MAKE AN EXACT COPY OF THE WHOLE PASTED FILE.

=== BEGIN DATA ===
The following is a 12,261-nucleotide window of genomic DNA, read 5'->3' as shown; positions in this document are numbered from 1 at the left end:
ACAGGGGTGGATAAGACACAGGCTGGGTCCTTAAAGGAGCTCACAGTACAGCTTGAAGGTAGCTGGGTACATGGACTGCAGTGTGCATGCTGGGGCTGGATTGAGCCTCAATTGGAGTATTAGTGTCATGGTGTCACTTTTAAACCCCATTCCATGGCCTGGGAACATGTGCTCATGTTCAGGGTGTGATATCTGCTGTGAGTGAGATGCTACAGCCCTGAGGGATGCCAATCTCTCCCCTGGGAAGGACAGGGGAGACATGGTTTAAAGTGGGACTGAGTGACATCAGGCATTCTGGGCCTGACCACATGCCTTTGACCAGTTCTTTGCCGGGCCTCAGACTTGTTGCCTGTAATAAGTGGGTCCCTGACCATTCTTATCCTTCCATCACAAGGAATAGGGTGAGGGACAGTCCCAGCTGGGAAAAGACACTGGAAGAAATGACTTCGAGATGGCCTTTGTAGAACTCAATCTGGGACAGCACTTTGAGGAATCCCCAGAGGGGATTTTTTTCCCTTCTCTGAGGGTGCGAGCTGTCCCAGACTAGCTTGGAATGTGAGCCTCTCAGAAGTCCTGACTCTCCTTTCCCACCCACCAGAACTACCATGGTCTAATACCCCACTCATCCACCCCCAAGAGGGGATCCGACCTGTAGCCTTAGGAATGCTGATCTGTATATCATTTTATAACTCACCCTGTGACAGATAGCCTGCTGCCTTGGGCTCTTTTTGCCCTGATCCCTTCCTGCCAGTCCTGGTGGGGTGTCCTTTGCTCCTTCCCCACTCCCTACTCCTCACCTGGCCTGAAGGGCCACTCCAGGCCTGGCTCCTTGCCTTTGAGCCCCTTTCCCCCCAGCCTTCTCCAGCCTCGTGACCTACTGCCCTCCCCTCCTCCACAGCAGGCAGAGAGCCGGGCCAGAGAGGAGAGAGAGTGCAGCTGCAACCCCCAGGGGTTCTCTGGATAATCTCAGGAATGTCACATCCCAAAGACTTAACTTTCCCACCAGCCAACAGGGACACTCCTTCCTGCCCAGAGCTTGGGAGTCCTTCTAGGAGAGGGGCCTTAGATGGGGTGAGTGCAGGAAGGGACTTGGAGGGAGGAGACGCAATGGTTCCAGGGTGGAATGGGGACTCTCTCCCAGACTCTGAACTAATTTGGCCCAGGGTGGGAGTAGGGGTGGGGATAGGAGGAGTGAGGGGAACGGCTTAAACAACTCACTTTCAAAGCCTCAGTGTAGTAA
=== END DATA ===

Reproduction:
The following is a 12,261-nucleotide window of genomic DNA, read 5'->3' as shown; positions in this document are numbered from 1 at the left end:
ACAGGGGTGGATAAGACACAGGCTGGGTCCTTAAAGGAGCTCACAGTACAGCTTGAAGGTAGCTGGGTACATGGACTGCAGTGTGCATGCTGGGGCTGGATTGAGCCTCAATTGGAGTATTAGTGTCATGGTGTCACTTTTAAACCCCATTCCATGGCCTGGGAACATGTGCTCATGTTCAGGGTGTGATATCTGCTGTGAGTGAGATGCTACAGCCCTGAGGGATGCCAATCTCTCCCCTGGGAAGGACAGGGGAGACATGGTTTAAAGTGGGACTGAGTGACATCAGGCATTCTGGGCCTGACCACATGCCTTTGACCAGTTCTTTGCCGGGCCTCAGACTTGTTGCCTGTAATAAGTGGGTCCCTGACCATTCTTATCCTTCCATCACAAGGAATAGGGTGAGGGACAGTCCCAGCTGGGAAAAGACACTGGAAGAAATGACTTCGAGATGGCCTTTGTAGAACTCAATCTGGGACAGCACTTTGAGGAATCCCCAGAGGGGATTTTTTTCCCTTCTCTGAGGGTGCGAGCTGTCCCAGACTAGCTTGGAATGTGAGCCTCTCAGAAGTCCTGACTCTCCTTTCCCACCCACCAGAACTACCATGGTCTAATACCCCACTCATCCACCCCCAAGAGGGGATCCGACCTGTAGCCTTAGGAATGCTGATCTGTATATCATTTTATAACTCACCCTGTGACAGATAGCCTGCTGCCTTGGGCTCTTTTTGCCCTGATCCCTTCCTGCCAGTCCTGGTGGGGTGTCCTTTGCTCCTTCCCCACTCCCTACTCCTCACCTGGCCTGAAGGGCCACTCCAGGCCTGGCTCCTTGCCTTTGAGCCCCTTTCCCCCCAGCCTTCTCCAGCCTCGTGACCTACTGCCCTCCCCTCCTCCACAGCAGGCAGAGAGCCGGGCCAGAGAGGAGAGAGAGTGCAGCTGCAACCCCCAGGGGTTCTCTGGATAATCTCAGGAATGTCACATCCCAAAGACTTAACTTTCCCACCAGCCAACAGGGACACTCCTTCCTGCCCAGAGCTTGGGAGTCCTTCTAGGAGAGGGGCCTTAGATGGGGTGAGTGCAGGAAGGGACTTGGAGGGAGGAGACGCAATGGTTCCAGGGTGGAATGGGGACTCTCTCCCAGACTCTGAACTAATTTGGCCCAGGGTGGGAGTAGGGGTGGGGATAGGAGGAGTGAGGGGAACGGCTTAAACAACTCACTTTCAAAGCCTCAGTGTAGTAA